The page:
Alarming Fact: Meaningful Use Dropout Rate at a Staggering 17%

Alarming Fact: Meaningful Use Dropout Rate at a Staggering 17%Here’s an alarming fact: the meaningful use dropout rate is already 17%.

A recently published assessment of the government’s April EHR attestation data revealed that 17% of the providers who earned an $18,000 EHR incentive in 2011 did not earn the $12,000 second incentive in 2012. Although the analysis was performed by the venerable Wells Fargo, my immediate response was, “That’s impossible! They must have miscalculated the data.”

So I crunched the numbers for myself, and to my astonishment, the conclusion is absolutely correct. A staggering 17% of the providers who succeeded at demonstrating meaningful use for 90 days were unable to sustain that performance for a full year—the second required reporting period—despite the fact that the program’s requirements remained exactly the same and the providers already had the necessary workflows in place to support those requirements. What makes this fact even more troubling is that the 2011 attesters were typically the early EHR adopters and therefore most experienced in the use of the technology.

A 17% loss rate in any business is wholly unacceptable, and this failure does not portend well for the future of the EHR Incentive Program. If $12,000 proved to be insufficient motivation for physicians with meaningful use experience to meet the relatively low requirements of Stage 1 on an ongoing basis, it would be foolish to expect physicians to muster the wherewithal to meet the increasingly demanding requirements of Stage 2. The incentive for a year’s performance at that point will be a mere $4,000.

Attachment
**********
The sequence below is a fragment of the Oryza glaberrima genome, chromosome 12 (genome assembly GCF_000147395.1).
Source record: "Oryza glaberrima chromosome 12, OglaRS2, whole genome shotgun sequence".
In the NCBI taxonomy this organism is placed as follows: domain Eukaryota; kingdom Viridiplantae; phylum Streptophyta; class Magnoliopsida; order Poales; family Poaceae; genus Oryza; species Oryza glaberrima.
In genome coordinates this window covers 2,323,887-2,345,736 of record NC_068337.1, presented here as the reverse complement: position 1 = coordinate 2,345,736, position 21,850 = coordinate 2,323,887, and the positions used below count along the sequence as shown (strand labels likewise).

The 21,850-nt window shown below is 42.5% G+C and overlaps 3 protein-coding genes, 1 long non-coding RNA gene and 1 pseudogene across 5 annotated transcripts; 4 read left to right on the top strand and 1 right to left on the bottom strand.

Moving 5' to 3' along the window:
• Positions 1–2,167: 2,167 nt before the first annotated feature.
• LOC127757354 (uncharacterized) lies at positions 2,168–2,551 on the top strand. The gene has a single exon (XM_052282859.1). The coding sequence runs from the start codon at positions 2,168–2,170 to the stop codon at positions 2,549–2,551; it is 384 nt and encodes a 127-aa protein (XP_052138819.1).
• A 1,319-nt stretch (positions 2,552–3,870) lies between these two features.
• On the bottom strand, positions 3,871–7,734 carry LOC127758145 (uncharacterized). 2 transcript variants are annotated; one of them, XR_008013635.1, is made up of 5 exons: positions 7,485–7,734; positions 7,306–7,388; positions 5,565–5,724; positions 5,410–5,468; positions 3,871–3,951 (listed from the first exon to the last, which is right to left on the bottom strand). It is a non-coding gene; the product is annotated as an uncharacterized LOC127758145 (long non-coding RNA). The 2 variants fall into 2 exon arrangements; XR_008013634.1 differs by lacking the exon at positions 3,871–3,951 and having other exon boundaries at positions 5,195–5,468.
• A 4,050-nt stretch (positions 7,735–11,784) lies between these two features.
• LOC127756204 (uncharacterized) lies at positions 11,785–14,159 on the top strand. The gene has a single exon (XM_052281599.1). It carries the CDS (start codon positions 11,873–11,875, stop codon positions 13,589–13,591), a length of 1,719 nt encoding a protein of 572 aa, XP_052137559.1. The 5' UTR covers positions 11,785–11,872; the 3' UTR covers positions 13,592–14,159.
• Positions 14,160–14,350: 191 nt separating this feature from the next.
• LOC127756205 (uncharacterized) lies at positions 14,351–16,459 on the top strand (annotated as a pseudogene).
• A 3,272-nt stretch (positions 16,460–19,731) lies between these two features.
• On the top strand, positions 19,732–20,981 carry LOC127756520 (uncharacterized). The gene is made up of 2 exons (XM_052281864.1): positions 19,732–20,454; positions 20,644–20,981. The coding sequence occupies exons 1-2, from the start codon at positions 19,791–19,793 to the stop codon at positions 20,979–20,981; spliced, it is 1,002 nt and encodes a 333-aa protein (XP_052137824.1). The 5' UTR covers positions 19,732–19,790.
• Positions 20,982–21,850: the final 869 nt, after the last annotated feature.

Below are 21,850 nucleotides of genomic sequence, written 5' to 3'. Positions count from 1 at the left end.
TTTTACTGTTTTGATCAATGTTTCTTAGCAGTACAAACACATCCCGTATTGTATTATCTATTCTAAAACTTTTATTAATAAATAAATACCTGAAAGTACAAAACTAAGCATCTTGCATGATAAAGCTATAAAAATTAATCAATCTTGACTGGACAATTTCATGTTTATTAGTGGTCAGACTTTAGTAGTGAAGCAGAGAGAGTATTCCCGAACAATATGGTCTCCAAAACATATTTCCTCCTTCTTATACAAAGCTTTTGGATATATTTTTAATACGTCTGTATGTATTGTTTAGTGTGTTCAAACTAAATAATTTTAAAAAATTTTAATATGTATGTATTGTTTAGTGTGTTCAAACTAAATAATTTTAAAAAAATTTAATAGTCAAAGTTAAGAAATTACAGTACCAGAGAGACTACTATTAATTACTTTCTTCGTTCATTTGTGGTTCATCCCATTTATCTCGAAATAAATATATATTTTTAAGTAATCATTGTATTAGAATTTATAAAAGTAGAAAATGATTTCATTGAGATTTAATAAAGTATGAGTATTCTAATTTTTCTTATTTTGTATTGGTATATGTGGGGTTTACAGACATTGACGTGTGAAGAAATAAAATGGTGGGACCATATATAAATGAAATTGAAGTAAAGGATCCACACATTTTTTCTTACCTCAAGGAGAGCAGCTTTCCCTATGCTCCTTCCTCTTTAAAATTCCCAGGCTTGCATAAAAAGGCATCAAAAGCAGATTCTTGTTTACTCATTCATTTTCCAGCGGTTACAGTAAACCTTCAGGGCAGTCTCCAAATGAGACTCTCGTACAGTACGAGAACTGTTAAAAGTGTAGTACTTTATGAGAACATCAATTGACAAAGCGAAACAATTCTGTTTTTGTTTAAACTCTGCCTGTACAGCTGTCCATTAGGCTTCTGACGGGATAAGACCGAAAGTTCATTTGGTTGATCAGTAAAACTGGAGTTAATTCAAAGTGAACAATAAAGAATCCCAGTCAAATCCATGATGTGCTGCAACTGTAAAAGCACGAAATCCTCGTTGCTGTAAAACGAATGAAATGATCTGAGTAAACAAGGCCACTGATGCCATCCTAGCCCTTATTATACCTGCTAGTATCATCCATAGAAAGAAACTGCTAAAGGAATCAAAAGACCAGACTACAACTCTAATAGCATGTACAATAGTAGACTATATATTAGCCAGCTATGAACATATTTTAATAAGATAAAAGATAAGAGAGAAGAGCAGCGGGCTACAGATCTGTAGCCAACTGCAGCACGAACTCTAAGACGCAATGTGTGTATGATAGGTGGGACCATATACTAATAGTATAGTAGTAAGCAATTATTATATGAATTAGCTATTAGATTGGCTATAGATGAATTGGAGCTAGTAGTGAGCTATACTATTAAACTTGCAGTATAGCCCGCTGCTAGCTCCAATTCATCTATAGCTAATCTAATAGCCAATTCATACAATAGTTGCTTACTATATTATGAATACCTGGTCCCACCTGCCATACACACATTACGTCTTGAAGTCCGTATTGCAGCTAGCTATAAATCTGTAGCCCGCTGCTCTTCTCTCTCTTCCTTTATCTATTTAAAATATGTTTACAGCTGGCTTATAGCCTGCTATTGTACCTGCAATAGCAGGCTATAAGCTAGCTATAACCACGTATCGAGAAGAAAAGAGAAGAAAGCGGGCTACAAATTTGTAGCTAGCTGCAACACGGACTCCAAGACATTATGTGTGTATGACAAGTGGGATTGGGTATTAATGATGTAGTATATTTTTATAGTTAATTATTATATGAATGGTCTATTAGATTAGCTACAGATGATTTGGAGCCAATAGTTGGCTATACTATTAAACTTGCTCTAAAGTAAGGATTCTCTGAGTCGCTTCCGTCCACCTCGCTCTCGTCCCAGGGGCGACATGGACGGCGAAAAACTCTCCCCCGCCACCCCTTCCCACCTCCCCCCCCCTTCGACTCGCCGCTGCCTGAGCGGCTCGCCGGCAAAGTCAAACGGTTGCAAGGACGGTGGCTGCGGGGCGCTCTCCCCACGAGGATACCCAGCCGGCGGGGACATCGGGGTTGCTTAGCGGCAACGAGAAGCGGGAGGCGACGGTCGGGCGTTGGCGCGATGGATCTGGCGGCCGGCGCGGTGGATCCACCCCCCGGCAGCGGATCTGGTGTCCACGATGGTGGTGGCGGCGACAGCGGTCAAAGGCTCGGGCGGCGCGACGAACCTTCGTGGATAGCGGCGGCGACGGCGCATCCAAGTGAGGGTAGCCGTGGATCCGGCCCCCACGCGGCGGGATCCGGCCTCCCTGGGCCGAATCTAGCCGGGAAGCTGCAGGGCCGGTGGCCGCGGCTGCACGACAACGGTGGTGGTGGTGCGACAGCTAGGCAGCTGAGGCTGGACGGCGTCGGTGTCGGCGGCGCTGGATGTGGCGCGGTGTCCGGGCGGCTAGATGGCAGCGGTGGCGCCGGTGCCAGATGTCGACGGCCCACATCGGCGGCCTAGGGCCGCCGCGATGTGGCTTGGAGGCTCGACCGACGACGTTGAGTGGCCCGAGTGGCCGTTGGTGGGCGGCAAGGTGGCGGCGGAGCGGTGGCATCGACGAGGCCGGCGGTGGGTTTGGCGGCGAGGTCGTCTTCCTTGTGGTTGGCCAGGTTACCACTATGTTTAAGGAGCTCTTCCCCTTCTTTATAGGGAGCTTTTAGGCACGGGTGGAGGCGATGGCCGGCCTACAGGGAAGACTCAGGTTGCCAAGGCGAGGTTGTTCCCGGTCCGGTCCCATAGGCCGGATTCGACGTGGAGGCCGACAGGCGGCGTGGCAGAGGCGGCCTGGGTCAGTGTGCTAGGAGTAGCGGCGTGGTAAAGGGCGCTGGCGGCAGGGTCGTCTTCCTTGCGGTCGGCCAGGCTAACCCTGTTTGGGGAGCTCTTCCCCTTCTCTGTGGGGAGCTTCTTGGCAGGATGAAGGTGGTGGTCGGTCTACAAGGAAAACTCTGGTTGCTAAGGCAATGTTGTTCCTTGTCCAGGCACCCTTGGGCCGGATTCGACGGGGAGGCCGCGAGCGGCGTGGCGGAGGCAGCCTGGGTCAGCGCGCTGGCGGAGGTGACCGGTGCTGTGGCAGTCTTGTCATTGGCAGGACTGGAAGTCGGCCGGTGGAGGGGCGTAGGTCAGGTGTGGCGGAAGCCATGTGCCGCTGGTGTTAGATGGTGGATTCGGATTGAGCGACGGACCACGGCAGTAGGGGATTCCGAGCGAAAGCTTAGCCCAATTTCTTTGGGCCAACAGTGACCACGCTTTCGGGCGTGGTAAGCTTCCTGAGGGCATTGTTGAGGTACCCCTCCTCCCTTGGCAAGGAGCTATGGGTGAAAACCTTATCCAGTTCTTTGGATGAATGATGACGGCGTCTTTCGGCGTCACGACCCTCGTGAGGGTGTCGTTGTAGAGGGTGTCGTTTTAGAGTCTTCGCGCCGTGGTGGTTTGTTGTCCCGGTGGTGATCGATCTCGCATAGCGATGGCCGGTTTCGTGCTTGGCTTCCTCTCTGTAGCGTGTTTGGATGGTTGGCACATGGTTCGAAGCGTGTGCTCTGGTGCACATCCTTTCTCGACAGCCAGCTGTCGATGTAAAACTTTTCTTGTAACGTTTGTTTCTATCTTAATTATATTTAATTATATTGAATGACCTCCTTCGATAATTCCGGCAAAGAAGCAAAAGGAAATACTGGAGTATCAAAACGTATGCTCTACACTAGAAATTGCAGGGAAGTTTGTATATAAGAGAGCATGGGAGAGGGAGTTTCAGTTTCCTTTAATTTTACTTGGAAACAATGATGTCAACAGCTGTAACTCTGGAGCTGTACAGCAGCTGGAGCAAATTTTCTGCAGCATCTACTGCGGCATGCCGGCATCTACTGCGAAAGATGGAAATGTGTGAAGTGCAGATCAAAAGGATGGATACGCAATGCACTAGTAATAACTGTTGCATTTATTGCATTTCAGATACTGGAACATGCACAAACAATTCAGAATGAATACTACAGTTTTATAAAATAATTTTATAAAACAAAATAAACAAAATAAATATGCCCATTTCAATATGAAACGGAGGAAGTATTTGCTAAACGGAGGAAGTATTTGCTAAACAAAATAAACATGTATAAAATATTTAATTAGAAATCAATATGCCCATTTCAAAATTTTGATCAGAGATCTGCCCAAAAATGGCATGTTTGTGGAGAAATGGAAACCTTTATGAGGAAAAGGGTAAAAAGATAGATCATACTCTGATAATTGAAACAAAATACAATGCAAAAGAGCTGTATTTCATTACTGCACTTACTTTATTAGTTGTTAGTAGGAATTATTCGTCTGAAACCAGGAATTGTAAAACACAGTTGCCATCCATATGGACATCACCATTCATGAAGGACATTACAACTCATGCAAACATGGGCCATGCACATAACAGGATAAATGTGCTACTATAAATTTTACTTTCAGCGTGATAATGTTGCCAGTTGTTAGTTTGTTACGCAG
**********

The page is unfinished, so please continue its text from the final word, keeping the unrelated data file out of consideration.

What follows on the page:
Compounding this finding is the fact that 14% of physicians who attested to Stage 1 have already stated that they have no intention of attesting to Stage 2, according to another recent survey. And we can be sure that this number will rise as physicians begin to familiarize themselves with the labyrinthine requirements. If physicians are not motivated by the remaining incentives, it’s equally clear that the imposition of penalties for noncompliance will yield no better results. There is already a groundswell of objections to the penalties, including a bill introduced in the House seeking numerous exemptions, letters from AMA and AHA, etc.

So, is this the beginning of the end of meaningful use? What is keeping physicians from continuing to participate in the program? Are they bailing or failing? In either case, it is just too complicated—physicians are demonstrating that they are not willing to divert their attention from treating patients to consistently devoting the time necessary to keep track of the myriad measures on which they must successfully report. Instead of making meaningful use increasingly complex, we need to simplify it—focus on interoperability and leave the physicians and their clinical staffs to practice medicine. If we do not, the entire program will go down the drain. Let’s not throw the baby out with the bathwater!